Even though two Bishop bills were in the package, he and others complained it contained many wasteful bills or locked up too much public land to such things as oil exploration — and contended it won approval only by forcing members to vote for a bad overall package if they wanted their home-state bills that it contained…

Don’t you wonder how long this nation which prides itself on democracy will continue with archaic and limiting legislative procedures which are always dragged out by reactionaries to try to prevent something which supports the common good, which might retain some of our nation’s beauty for future generations?

I have conservative kin who still pride themselves in being conservationists. Too bad they’re not wanted in the Republican Party any longer.

Network Turns Soldiers’ Helmets Into Sniper Location System

Imagine a platoon of soldiers fighting in a hazardous urban environment who carry personal digital assistants that can display the location of enemy shooters in three dimensions and accurately identify the caliber and type of weapons they are firing.

Engineers at Vanderbilt University’s Institute for Software Integrated Systems (ISIS) have developed a system that can give soldiers just such an edge by turning their combat helmets into “smart nodes” in a wireless sensor network…

Like several other shooter location systems developed in recent years, the ISIS system relies on the sound waves produced when a high-powered rifle is fired. These acoustic signals have distinctive characteristics that allow the systems to pick them out from other loud noises and track them back to their source. Current systems, however, rely on centralized or stand-alone sensor arrays. This limits their accuracy and restricts them to identifying shooters at line-of-sight locations…

Retired U.S. Army Lieutenant Colonel Albert Sciarretta, who assesses new military technologies in urban environments for DARPA, is one of the experts who is impressed by the ISIS system: “It’s strong points are that it isn’t limited to locating shots fired in direct line-of-sight, it can pick up multiple shooters at the same time, and it can identify the caliber and type of weapon that is being fired…”

Current commercial shooter location systems are extremely expensive, with prices ranging from $10,000 to $50,000 per unit. By contrast, an entire node for the ISIS system weighs only slightly more than the four AA batteries that power it and costs about $1,000 to construct using currently available commercial hardware.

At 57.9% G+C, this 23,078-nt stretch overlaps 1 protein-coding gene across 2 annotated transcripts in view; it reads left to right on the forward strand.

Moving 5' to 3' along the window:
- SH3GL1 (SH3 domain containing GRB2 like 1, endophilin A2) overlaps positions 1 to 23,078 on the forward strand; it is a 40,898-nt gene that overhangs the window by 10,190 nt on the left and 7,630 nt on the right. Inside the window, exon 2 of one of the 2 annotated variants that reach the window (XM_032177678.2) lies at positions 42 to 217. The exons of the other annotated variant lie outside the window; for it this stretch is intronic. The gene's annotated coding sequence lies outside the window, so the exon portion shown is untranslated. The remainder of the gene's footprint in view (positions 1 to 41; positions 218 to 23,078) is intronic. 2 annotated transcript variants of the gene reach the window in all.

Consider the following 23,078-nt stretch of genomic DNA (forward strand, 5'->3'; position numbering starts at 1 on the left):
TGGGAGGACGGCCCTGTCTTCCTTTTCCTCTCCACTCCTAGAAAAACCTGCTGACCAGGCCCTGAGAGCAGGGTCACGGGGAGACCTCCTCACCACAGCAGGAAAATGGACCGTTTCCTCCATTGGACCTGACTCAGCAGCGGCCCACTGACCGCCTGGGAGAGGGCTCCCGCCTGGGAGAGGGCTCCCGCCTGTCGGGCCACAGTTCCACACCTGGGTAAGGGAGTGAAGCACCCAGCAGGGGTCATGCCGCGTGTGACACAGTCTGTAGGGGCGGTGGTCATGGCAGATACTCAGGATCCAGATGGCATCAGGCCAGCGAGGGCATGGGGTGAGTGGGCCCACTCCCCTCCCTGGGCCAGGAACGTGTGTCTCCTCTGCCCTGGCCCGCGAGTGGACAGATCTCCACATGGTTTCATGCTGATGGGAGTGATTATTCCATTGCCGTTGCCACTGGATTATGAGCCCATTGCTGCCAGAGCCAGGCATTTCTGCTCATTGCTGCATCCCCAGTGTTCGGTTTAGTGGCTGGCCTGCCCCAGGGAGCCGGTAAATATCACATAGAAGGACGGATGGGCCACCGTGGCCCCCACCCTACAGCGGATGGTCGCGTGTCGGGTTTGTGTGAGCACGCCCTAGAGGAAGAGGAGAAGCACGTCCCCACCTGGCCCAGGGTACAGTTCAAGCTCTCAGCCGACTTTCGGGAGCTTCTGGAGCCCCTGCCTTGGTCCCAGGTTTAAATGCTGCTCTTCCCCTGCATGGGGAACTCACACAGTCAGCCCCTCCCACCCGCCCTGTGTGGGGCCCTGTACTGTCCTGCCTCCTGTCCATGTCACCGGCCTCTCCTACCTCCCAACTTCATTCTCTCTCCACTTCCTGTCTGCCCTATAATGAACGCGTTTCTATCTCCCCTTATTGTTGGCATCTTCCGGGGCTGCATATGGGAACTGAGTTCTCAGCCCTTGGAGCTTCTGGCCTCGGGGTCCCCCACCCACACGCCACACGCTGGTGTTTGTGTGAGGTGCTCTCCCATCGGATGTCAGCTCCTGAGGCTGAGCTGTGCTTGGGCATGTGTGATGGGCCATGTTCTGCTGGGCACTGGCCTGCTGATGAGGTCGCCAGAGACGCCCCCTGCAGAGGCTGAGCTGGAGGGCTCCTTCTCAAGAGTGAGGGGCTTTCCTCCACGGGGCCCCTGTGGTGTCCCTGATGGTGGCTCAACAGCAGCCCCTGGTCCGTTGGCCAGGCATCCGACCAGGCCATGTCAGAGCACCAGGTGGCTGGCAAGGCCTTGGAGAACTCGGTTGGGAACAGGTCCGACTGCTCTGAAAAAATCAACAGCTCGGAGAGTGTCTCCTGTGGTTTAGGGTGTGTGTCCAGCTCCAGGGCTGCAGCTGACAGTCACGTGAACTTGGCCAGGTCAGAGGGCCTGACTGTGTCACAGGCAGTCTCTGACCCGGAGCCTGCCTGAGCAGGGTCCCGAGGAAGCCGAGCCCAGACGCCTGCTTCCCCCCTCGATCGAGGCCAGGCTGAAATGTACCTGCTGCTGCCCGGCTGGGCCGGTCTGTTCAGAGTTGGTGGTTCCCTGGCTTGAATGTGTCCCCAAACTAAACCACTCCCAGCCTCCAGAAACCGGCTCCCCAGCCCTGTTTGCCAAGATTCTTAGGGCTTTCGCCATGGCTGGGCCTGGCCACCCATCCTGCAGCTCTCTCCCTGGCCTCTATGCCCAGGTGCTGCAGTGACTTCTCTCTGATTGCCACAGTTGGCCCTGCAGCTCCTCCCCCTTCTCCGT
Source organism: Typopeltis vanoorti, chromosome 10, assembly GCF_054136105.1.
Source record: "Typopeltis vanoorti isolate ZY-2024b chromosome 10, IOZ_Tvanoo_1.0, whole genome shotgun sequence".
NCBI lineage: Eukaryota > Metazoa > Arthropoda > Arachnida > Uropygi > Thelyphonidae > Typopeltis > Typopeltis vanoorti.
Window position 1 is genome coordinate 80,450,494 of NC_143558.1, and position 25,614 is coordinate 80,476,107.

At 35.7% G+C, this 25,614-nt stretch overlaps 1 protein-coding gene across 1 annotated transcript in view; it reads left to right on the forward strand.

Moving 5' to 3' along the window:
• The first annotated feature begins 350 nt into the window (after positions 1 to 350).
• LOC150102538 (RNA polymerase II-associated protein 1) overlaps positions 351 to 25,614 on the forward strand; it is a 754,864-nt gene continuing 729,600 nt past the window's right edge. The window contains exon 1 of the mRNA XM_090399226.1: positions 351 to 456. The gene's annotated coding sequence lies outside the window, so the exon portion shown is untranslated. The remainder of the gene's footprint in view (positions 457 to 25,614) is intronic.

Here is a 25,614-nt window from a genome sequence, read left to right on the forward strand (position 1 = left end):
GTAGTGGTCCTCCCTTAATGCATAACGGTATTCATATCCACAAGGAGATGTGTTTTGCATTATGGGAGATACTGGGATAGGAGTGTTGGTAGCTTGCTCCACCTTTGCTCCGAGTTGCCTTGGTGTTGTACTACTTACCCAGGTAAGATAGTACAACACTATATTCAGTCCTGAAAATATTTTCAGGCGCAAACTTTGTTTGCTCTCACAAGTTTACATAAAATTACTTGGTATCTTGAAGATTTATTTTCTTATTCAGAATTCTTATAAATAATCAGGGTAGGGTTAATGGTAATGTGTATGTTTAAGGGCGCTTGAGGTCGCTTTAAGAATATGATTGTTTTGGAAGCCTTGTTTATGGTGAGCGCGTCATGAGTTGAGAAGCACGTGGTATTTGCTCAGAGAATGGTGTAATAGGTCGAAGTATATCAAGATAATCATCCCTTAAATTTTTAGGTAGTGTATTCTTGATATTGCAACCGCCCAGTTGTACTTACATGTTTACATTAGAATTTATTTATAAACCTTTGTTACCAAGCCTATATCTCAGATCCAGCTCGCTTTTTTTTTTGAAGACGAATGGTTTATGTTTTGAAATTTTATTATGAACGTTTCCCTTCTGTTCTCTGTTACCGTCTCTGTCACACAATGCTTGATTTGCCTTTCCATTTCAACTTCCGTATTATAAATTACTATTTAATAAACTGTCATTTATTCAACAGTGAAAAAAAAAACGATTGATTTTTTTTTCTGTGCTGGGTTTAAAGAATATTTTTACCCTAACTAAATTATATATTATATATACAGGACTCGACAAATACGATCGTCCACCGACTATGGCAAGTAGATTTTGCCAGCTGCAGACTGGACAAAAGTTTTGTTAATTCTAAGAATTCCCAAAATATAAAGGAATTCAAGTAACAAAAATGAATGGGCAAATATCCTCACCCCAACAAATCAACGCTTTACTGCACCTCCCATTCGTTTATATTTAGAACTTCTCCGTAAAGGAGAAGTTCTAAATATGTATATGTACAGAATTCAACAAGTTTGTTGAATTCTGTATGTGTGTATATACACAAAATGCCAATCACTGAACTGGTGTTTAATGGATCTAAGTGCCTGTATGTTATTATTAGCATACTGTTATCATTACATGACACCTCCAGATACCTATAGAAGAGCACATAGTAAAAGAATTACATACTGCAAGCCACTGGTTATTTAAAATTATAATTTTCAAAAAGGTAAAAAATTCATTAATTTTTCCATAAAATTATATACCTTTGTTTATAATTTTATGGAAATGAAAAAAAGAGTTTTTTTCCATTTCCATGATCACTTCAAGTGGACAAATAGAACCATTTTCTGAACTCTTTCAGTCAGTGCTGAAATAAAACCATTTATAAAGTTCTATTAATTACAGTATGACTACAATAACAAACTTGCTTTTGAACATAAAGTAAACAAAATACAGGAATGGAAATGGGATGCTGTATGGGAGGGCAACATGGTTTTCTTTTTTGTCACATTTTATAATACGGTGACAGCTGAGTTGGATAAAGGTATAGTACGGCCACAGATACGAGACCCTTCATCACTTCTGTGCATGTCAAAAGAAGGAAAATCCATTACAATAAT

Sounds good to me. DARPA continues to support really interesting research, don’t they?

Scalia a homophobe? Well, duh – what a surprise!

US Representative Barney Frank (D-MA) is taking heat today for calling US Supreme Court justice Antonin Scalia a homophobe during an interview with When discussing gay marriage, Frank said he believed the issue would eventually make its way to the US Supreme Court, but said he wouldn’t want it to go there now because “that homophobe Antonin Scalia has got too many votes on this current court.”

Now, some of you may disagree and follow the reasoning that Scalia isn’t anti-gay, just anti-progressive. He’s a firm believer that the US Constitution is not a living document and it should be strictly construed as written in 1781 because, well, things just haven’t really changed that much since then, have they? And of course, everyone knows there were no gay people until the mid-20th century, around the same time those pesky blacks wanted their right to eat at the same table as whites.

If you really want proof that Scalia is a homophobe, all you have to do is read his scathing dissent in Lawrence v. Texas, the seminal 2003 case that struck down sodomy laws and affirmed gay citizens’ right to privacy denied to us by the hateful 1986 case Bowers v. Hardwick. In Lawrence, Scalia compared homosexuality to bigamy, incest, prostitution, and bestiality. He also said homosexuality was contagious and that teachers could induce their students to become gay. He accused the Court of “signing on to the so-called homosexual agenda”. Scalia has said publicly that he considers being gay an “immoral lifestyle choice”.

I guess it’s a measure of progress that American bigots get upset nowadays if they’re identified as bigots. The United States has no more racism, no misogyny, no homophobes, no xenophobia.

In your dreams.

Vaccine to prevent colon cancer starting human tests

Researchers at the University of Pittsburgh School of Medicine have begun testing a vaccine that might be able to prevent colon cancer in people at high risk for developing the disease. If shown to be effective, it might spare patients the risk and inconvenience of repeated invasive surveillance tests, such as colonoscopy, that are now necessary to spot and remove precancerous polyps…